The Twenty-sixth Sunday in Ordinary Time [A]
Ez 18:25-28 + Phil 2:1-11 + Mt 21:28-32
October 1, 2017
“Which of the two did his father’s will?”
Surely you’ve seen those license plate frames with little sayings on the top and bottom. I saw one that said: “Insanity is hereditary: you get it from your children.” We might say that the capacity to drive others insane is something we’re born with. The capacity for self-sacrifice, on the other hand, has to be acquired.
The capacity for self-sacrifice is the measure of authenticity in the Christian life. By contrast, the world around us encourages us to do what? The world that surrounds us encourages us to do what is contrary to the path Christ asks us to walk. Instead of choosing self-sacrifice, we choose self-glorification and self-gratification. Or in contrast to Christ’s path of self-sacrifice, we fudge a little bit: we make sacrifices, but not of our selves. We sacrifice things to which we have no attachment. We’re like the child on Ash Wednesday who proudly announces that he’s giving up spinach for Lent, or homework, or fighting with his sister.
Our children receive our attention regarding the discernment of their vocations, and rightly so. But our efforts will be of no avail if we don’t help our youth free themselves to accept whichever call God makes of them. In other words, putting knowledge about vocations into our young people’s minds is not enough. A vocation is also a matter of the will. Education in any subject requires a shaping not only of the intellect, but of both the intellect and the will. Any school that only gives knowledge about math, English, music, etc. is largely wasting its time. If a school doesn’t also give its students a love for those subjects, then the knowledge will likely evaporate after the final exam.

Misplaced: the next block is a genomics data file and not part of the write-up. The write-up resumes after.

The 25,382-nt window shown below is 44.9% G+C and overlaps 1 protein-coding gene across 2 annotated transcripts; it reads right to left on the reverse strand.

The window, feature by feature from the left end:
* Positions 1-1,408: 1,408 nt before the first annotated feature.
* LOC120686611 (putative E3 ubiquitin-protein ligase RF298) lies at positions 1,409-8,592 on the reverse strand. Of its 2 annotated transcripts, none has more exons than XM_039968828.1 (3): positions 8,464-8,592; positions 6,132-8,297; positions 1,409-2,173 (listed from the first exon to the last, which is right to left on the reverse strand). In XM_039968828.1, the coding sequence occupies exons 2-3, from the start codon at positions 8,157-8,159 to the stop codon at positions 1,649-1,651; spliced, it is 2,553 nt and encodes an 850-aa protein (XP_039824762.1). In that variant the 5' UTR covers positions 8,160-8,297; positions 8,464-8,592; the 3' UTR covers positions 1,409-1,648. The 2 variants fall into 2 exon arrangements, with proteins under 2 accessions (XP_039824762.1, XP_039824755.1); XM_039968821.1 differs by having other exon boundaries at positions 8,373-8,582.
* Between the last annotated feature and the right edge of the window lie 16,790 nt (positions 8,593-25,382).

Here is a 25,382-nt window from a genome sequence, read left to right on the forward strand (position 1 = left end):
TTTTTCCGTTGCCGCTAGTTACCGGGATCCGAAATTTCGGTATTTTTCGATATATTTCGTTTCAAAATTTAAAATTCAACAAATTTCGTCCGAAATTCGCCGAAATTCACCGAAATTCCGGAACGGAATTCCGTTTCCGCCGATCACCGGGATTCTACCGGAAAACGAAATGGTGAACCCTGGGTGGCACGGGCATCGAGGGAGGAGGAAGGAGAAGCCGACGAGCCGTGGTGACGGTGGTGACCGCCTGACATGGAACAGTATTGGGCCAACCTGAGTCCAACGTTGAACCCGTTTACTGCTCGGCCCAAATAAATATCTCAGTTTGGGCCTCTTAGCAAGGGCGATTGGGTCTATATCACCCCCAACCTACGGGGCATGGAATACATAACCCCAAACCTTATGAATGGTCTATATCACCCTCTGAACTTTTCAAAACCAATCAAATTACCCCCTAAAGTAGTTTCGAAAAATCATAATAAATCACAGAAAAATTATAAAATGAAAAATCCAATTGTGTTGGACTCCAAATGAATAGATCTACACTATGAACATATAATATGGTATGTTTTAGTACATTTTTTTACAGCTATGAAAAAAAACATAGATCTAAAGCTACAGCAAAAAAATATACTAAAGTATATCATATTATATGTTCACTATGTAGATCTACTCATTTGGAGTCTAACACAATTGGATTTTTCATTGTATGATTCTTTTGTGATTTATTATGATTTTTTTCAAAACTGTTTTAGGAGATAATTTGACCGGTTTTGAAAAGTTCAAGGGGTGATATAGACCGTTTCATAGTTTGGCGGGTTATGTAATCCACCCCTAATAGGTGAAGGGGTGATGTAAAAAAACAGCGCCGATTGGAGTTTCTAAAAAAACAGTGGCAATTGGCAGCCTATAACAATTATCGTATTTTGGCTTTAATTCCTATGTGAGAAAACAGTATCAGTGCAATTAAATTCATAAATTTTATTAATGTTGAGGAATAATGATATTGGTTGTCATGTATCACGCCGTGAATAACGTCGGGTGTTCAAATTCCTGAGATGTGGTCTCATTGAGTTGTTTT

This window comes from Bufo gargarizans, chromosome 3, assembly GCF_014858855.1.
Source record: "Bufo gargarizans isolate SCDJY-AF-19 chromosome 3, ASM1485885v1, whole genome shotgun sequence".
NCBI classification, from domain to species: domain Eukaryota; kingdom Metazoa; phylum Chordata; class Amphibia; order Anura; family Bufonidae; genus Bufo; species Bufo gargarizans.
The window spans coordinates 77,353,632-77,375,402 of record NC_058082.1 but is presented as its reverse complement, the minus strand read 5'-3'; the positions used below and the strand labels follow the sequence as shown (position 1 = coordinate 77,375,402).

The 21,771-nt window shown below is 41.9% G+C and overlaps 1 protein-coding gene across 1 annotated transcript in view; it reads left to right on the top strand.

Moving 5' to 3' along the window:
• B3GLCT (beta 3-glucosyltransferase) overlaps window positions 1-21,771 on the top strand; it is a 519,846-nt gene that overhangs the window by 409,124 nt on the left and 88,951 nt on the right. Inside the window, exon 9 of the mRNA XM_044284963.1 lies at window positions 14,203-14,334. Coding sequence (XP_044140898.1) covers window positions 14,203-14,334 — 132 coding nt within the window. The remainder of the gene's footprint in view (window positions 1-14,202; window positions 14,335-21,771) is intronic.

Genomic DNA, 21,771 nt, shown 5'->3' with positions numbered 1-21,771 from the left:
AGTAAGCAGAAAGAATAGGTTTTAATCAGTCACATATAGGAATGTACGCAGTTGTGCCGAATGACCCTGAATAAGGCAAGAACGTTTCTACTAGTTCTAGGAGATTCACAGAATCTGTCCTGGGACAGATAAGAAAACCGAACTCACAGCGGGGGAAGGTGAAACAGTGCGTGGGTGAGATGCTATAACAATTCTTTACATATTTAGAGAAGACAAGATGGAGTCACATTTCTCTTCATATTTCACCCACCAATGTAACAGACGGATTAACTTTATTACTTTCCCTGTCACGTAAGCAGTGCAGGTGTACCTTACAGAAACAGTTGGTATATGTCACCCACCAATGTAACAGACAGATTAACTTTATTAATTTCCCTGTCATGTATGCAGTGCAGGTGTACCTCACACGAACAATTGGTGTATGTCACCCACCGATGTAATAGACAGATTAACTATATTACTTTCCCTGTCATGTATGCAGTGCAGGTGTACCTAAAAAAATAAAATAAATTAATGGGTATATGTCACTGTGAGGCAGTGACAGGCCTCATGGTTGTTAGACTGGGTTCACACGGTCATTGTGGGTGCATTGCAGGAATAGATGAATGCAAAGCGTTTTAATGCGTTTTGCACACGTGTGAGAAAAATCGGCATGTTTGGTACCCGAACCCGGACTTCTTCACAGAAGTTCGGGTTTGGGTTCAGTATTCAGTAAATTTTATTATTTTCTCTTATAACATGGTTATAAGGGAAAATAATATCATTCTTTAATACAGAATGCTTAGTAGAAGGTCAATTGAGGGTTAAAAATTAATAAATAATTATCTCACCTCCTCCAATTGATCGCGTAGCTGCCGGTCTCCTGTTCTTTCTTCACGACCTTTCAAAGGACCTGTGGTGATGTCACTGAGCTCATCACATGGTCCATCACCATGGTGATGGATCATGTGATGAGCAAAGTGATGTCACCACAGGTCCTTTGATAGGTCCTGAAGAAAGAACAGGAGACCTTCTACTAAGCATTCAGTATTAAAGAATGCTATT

The same is true with the vocation that God has for each young person. It’s not enough for the young person to learn about what God wants. The young person also has to want what is learned. The young person has to want whatever God wants for him or her. But for a young person to be able to want whatever God wants, a change has to happen inside the young person.
A young person’s own fallen human will has to be purified like the biblical gold that’s tried in fire, so that what emerges is the capacity for self-sacrifice. This is the capacity described poetically by Saint Paul in our Second Reading, where he paints a portrait of self-sacrifice in the Flesh, in the person of Jesus, who, “though He was in the form of God, did not regard equality with God something to be grasped. Rather, He emptied Himself, taking the form of a slave… He humbled Himself, becoming obedient to the point of death, even death on a cross.”
For sinners to grow in this capacity requires purification. Because while it’s true that each human being is conceived and born with free will, that free will is initially pointed in the wrong direction. Any parent of a two-year-old can tell you that the favorite word of a two-year-old is “No!” The child’s next favorite word is “Mine!” Unfortunately, self-will doesn’t disappear on a child’s third birthday. We human beings don’t spontaneously become more selfless as we grow older. Instead, we learn social skills that help us mask our selfishness. Giving up our selfishness is something that comes only with difficulty.
To accept a vocation in Christ is to recognize that my life is not “mine”, but “His”. To live a vocation in Christ is to say “Yes!” to God’s Will for me, not “No!” God our Father calls us to spend our earthly lives not like the first son in Jesus’ parable: saying “No” to the father’s will, and only later doing it. Nor does God will for us to be like the second, who’s all talk and no follow-through. To call God our Father means to be a child who always says “Yes” to Him, and who always puts the words that we mouth inside church into action during the week when we’re outside church and in the world.